The 8th Food Packaging Forum (FPF) workshop “Improving the chemical safety of food contact articles: Linking policy-making with scientific research” took place online on October 21-23, 2020. The opening talk by Martin Scheringer from the Swiss Federal Institute of Technology (ETH Zurich), Switzerland, who is also the president of the Food Packaging Forum’s (FPF) foundation board, presented a summary of FPF’s work in the past year.
In March 2020, FPF staff, together with over two dozens of international scientists and experts, published a peer-reviewed scientific consensus statement on food contact chemicals (FCCs) and human health. The statement identified seven specific areas for improvement and urged decision makers to reduce exposure to harmful FCCs originating from food contact materials and articles (FCMs/FCAs), as this is expected to contribute to prevention of chronic diseases prevalent in the human population.
The chemical complexity of FCMs and FCAs presents a continuous challenge with regard to hazard and risk assessment for FCCs that may migrate into food and thus contribute to human chemical exposure. Indeed, many FCCs are known to be hazardous to human health. At the same time, many FCCs remain poorly characterized or even entirely unknown, as is often the case for non-intentionally added substances (NIAS), but also, surprisingly, for many intentionally added substances (IAS) as well. Overall, “there is a lot of uncertainty associated with the human exposure to FCCs and with the health effects to which these chemicals may contribute,” Scheringer emphasized.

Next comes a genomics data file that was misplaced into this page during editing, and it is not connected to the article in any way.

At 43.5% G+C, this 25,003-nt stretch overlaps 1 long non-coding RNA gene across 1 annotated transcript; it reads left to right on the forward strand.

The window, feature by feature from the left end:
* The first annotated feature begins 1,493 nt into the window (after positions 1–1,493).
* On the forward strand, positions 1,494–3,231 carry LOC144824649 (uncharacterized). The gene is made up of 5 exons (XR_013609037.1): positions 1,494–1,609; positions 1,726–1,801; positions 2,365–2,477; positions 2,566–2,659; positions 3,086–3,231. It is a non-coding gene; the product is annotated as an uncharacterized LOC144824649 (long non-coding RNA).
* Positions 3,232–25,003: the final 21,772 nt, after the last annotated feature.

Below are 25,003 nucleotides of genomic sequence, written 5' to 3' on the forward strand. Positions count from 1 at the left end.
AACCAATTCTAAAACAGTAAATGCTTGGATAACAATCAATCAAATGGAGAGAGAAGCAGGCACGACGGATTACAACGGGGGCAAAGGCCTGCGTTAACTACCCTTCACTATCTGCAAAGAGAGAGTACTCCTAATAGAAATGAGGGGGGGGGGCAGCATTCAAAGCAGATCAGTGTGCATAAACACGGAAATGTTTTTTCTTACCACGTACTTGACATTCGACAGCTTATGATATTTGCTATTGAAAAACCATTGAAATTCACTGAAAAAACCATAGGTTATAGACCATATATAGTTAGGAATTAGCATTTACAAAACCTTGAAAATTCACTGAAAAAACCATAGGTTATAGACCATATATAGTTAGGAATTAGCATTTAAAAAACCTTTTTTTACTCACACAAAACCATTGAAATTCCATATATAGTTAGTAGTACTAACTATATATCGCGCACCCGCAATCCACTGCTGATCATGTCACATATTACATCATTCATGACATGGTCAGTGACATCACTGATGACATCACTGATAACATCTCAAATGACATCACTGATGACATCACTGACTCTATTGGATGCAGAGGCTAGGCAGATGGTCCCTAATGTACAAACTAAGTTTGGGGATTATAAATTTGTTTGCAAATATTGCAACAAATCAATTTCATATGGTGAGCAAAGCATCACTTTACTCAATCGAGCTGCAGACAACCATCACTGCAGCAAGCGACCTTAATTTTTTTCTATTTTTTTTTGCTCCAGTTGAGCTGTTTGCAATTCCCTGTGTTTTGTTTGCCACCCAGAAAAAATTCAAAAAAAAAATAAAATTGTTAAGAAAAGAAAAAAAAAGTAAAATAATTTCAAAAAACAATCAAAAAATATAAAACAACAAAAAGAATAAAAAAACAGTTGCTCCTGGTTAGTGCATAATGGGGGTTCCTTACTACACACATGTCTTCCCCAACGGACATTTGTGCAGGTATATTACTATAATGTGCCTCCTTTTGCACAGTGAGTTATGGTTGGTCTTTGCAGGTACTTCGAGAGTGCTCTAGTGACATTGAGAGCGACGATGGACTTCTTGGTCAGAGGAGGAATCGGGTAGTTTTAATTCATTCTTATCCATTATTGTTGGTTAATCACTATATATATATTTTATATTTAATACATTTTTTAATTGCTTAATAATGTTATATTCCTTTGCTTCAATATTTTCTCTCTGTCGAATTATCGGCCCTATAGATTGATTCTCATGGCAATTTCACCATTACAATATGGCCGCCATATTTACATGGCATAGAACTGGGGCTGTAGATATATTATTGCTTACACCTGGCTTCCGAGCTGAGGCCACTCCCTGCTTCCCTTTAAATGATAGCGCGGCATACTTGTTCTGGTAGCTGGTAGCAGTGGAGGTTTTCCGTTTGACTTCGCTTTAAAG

In an effort to reduce this uncertainty, FPF initiated the project Food Contact Chemicals and Human Health (FCCH). In a first step, a database of intentionally added food contact chemicals (FCCdb) has been compiled. Currently, the FCCdb records over 12’000 FCCs extracted from over 50 globally sourced regulatory and industry documents. Based on available authoritative hazard data, 608 of these FCCs were prioritized as the most urgent substitution candidates. Based on authoritative hazard data, 608 FCCs were prioritized as the most urgent substitution candidates. A publication describing the FCCdb has been recently accepted in Environment International and will soon appear in print.
Currently, the FCCH project members focus on systematic mapping of literature on FCCs that are known to migrate or be extractable from FCMs/FCAS. Next, human exposure evidence from biomonitoring studies will be reviewed, and then the associations between the human exposure-relevant FCCs and adverse human health outcomes will be addressed.
Scheringer stressed that more types of toxic effects need to be considered, in particular endocrine disruption, when identifying FCCs which could be hazardous to human health. In addition, mixture toxicity needs to be properly addressed. To identify viable solutions, a continuous multi-stakeholder dialogue is essential, and one of the FPF’s mission is supporting and further developing such a dialogue among FCM experts from different backgrounds.
Muncke, J., et al. (2020). “Impacts of food contact chemicals on human health: a consensus statement.” Environmental Health 19: 25.